Brilliance times two: Violin-piano recital casts light into dark and turbulent places of the soul
Review: Violinist Leonidas Kavakos and pianist Yuja Wang at Orchestra Hall.
By Lawrence B. Johnson
As a duo, violinist Leonidas Kavakos and pianist Yuja Wang, two formidable virtuosi in their own right, are nothing short of fierce – or, in optional terms less feral: incandescent, mesmerizing, spectacular.
Such were the qualities of their recital together the afternoon of Nov. 7 at Orchestra Hall, a program of remarkable intensity and seriousness, but notable as well for its splendor and its sheer power. Kavakos, a tall sort of latter-day Paganini in aspect as well as accomplishment, and Wang, petite and absolutely authoritative at the keyboard, put together a singular program of sonatas by J.S. Bach, Ferruccio Busoni and Dmitri Shostakovich – a prospect that drew a near-capacity audience that sat in pin-drop quiet for an hour and 45 minutes sans intermission.
Bach’s six sonatas for keyboard and violin have perhaps always languished in the shadow of his famous half-dozen sonatas and partitas for solo violin. The movement sequence of slow-fast-slow-fast, typical of the pre-Classical sonata, tends in Bach’s duo sonatas to push the central weight of the piece to the second Adagio before the release afforded by a sprightly final Allegro. In any case, that’s the arc of Bach’s Sonata in E major, BWV 1016. Here, against Wang’s sparkling counterpoint, Kavakos imbued the ruminative line of the third movement not only with transcendent light, but also profound warmth, as if it were a soaring aria from a passion or cantata. And then off they skittered together, violinist and pianist, bounding across the final movement with unfettered joy and unfailing grace.
All three works on the program began in expansive introspection. Busoni’s Sonata No. 2 (1898) almost immediately harkens back to Brahms (who had died only the year before), both in its harmonic scheme and in its searing lyricism. Kavakos and Wang served it up with equal parts of indulgence and brilliance.
An expansive and technically imposing work in four movements essentially played without pause, Busoni’s Sonata progresses from a reflective opening section to a heady Presto before, not unlike the Bach, settling onto the broad and rigorous plane of its purpose – with a luminous section that leads directly into a series of variations, dark and exquisite, to which these musicians brought great concentration, fluency and the kind of conditioned teamwork that takes the listener into a work’s poetic interior.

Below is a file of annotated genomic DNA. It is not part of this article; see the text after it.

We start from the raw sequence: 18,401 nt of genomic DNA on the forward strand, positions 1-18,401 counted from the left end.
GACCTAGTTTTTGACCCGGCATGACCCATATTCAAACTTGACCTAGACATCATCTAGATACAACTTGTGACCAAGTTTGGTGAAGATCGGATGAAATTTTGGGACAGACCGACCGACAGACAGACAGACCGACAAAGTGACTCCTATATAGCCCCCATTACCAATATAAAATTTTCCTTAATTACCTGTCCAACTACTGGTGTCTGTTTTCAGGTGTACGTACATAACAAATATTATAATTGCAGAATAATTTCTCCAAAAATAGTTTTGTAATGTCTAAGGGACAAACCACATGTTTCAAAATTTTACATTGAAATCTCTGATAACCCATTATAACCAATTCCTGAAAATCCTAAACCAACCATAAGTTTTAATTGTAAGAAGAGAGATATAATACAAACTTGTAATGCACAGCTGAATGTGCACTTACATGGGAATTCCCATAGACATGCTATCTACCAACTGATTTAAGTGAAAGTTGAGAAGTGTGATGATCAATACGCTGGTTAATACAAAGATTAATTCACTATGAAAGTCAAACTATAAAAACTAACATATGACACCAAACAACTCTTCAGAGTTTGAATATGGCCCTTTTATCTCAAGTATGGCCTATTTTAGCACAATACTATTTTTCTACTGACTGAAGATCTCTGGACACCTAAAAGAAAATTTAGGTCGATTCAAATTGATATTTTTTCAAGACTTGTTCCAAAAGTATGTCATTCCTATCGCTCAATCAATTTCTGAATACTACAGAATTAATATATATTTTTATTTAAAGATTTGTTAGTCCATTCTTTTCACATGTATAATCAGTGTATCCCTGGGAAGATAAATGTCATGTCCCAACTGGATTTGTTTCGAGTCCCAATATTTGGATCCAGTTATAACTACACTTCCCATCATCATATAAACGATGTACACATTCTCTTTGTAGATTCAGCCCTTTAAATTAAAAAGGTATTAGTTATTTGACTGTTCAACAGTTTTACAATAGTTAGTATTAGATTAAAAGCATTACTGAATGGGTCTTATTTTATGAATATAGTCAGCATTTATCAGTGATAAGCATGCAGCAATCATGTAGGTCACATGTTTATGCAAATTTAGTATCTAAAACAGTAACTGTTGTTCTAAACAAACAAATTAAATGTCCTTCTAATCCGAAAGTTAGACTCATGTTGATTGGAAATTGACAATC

If the program found the musicians progressing from strength to strength, it also took listeners to ever more transcendent spheres of engagement: From the distilled opulence of Busoni’s music, Kavakos and Wang plunged into the anguished heart of Shostakovich’s Violin Sonata, Op. 134. Shostakovich wrote the piece, exemplary of the dark and troubled strain that runs through his chamber music, as a 60th birthday tribute to his friend, violinist David Oistrakh. Think of the way Mahler flipped the children’s song “Frere Jacques” into the minor mode in his First Symphony, and you’ll have a pretty good idea of how Shostakovich’s Violin Sonata subverts the usual idea of happy birthday. But Oistrakh must have been thrilled. This quasi-expressionist emotional bender is a towering work.
From the opening Andante – the Sonata’s three movements progress slow-fast-slow – Wang’s powerful and fleet hands answered the sorrowing lines elicited by Kavakos. Shostakovich paints a world cast in deep shadows, a threatening and melancholy place, and the two musicians ventured there with intellectual conviction and fearlessness. The work’s central Allegro is one of those bounding Shostkovich’s essays that hovers on the line between exultation and angst, and thus Kavakos and Wang attacked it with brash confidence, perhaps leaving the listeners to decide. But there was no ambiguity in the long closing Largo: It is the bleak music of heartbreak, which violinist and pianist charged with riveting concentration – a level of intensity almost beyond tolerance but at the same impossible to deflect.
And there the recital ended, or nearly so. The audience, no doubt happy to stand at last, was quickly on its feet and vociferous in its enthusiasm. Kavakos and Wang obliged with an encore, an agile and witty turn through Stravinsky’s Dithyrambe from the Duo Concertante – the reassurance of light for all those who together had ventured down the tunnel.
Kavakos, who played Brahms’ Violin Concerto earlier this fall with the Chicago Symphony Orchestra under Riccardo Muti, returns for a third visit to play an evening of Beethoven piano trios with pianist Emanuel Ax and cellist Yo-Yo Ma at Orchestra Hall on March 11, 2022. Wang comes back for a solo recital at Orchestra Hall on April 10, 2022.